“We don’t go to a lot of conferences unless we are speaking at them – we just don’t have the budget to do it! Twitter, however, gives me the ability to be in the room and part of national and international conversations that we can contribute to and need to be part of from the comfort of my desk or (frequently) train seat.”
What do you like most about using Social Media?
“The immediacy, the speed and the lack of hierarchy – all of which makes it wonderful and scary at the same time. It’s a high-wire act without a safety net but it makes the most wonderful connections.”
You can read the whole article here
In a single poster UNICEF shared what a lot of us think …
…they made a hard hitting, 40 second advert too…
We need to reality check on the constant call for Likes and Follows. They are good; don’t get me wrong, they are great! Spreading the word, brand awareness, sharing successes and showing followers what you could do if they donated, or donated more.
But Likes and Follows do not equate to money for charities, we have written about this on the Koozai blog before. The focus should always be to increase reach and engagement, but never taking your eye off of raising money and distributing it wisely. There is still a huge misconception about the power of the Like and charities will need to work hard to make the most of those who simply Like their page, thinking they are in some way helping simply by doing so.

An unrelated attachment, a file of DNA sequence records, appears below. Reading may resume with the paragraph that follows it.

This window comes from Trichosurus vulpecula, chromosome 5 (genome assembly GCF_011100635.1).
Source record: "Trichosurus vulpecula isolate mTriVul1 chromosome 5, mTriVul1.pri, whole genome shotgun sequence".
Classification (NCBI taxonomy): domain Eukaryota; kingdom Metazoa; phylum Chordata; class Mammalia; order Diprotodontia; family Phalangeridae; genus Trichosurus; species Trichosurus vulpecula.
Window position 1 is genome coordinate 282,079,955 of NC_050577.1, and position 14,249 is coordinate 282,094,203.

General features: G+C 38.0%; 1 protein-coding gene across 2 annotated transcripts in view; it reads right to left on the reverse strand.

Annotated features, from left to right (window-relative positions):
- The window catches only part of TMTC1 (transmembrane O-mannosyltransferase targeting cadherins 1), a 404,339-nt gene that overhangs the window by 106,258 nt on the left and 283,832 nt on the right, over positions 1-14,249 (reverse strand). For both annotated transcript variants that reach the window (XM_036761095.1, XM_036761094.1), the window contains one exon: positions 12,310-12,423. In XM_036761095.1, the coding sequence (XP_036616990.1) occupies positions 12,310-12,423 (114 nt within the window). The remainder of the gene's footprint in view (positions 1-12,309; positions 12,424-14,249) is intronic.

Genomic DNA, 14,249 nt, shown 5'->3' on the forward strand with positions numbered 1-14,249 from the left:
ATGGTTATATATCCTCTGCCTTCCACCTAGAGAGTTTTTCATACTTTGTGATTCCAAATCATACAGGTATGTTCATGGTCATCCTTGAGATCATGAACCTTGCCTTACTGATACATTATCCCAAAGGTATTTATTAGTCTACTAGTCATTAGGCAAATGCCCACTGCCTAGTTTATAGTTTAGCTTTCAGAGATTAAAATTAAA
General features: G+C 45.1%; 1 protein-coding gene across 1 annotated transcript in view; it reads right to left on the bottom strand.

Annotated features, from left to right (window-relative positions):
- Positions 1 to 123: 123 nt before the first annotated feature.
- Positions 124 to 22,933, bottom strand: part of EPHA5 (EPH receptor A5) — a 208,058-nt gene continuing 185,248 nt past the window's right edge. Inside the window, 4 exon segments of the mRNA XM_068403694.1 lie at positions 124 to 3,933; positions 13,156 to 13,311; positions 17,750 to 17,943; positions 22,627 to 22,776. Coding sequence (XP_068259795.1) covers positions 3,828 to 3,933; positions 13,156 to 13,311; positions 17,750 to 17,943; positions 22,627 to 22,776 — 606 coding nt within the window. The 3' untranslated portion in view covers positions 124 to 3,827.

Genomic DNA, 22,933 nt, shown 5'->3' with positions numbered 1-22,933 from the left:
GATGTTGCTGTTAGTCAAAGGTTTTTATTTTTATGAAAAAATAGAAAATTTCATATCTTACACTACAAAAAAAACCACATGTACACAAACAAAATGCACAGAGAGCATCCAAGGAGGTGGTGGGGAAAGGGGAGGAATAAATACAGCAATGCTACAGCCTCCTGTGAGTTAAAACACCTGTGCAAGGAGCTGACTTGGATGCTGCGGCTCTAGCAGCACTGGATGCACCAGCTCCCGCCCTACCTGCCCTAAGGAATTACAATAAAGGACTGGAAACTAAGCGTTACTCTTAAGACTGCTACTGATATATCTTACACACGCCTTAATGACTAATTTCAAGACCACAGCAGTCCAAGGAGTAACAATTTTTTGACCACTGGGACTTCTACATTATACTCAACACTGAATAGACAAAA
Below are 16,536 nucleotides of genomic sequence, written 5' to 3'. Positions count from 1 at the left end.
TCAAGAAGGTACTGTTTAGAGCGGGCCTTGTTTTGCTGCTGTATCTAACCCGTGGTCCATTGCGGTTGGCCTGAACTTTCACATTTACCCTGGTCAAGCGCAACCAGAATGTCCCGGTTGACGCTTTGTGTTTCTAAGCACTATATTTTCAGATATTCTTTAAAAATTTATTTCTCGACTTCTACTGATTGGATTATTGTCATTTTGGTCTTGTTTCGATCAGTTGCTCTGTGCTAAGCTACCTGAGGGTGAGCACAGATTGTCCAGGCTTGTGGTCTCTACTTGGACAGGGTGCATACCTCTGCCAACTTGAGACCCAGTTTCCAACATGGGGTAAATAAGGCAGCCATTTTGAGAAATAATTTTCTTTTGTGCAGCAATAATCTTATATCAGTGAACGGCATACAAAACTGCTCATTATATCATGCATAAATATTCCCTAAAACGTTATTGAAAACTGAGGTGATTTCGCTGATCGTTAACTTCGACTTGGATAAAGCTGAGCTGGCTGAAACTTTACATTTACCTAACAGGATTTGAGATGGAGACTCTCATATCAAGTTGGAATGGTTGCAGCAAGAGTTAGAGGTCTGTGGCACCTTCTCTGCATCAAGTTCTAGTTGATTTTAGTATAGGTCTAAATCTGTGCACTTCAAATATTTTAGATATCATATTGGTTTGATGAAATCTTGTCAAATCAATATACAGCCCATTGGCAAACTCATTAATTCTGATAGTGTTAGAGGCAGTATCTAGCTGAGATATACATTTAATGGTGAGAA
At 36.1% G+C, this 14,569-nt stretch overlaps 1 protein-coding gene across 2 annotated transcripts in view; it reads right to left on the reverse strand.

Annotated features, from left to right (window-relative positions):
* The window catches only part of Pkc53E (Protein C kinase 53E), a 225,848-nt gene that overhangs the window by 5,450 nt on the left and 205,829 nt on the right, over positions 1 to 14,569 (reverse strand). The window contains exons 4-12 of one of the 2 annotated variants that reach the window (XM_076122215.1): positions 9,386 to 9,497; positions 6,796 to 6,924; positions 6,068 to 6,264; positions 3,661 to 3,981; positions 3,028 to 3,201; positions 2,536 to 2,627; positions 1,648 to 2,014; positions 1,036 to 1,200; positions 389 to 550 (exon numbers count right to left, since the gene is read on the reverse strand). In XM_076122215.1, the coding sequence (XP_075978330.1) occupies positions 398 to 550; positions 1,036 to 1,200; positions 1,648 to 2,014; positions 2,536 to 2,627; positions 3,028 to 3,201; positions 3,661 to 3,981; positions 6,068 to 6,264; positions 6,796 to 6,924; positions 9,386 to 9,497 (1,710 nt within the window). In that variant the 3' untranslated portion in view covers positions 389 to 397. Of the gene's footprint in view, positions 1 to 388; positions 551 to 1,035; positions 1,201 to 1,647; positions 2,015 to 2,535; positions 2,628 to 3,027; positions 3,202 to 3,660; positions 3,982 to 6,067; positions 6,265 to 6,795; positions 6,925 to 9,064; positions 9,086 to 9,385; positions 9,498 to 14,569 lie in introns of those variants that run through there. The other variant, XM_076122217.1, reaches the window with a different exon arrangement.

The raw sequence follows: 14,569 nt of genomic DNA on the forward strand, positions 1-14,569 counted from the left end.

On the upside, here’s a couple of campaigns that have raised huge amounts of money while educating Joe Public about the plight of these charities, maximising their opportunity in this space and helping countless people along the way:
Thousands of women experience domestic violence in this country every day. Yet many women are too frightened to speak out – instead they try to cover up the abuse.
The ‘It Gets Better Project’ was launched in 2010 to highlight the alarming number of LGBT teenagers committing suicide. This video generated 50,000 more like it, and has over 50 million views in all.
Here’s one great example:
Random Acts is a charity dedicated to promoting random acts of kindness to strangers.
As you can see, Social Media has had a huge impact on the third sector. It’s cheaper than above-the-line marketing methods, it gives your charity the opportunity to interact and engage with its audience, and gives your cause or message the exposure it deserves.
Whilst it doesn’t always equate into money for a charity – there are many other benefits to this marketing method.
Free platforms with huge audiences must be leveraged to broadcast your message – and if your idea resonates, it’s huge exposure for your cause. But that’s the key, getting the right idea in front of the right audience. That’s where Koozai Social Media Management can help your charity. For more information, contact the team today.
Image Credits by BigStock Images.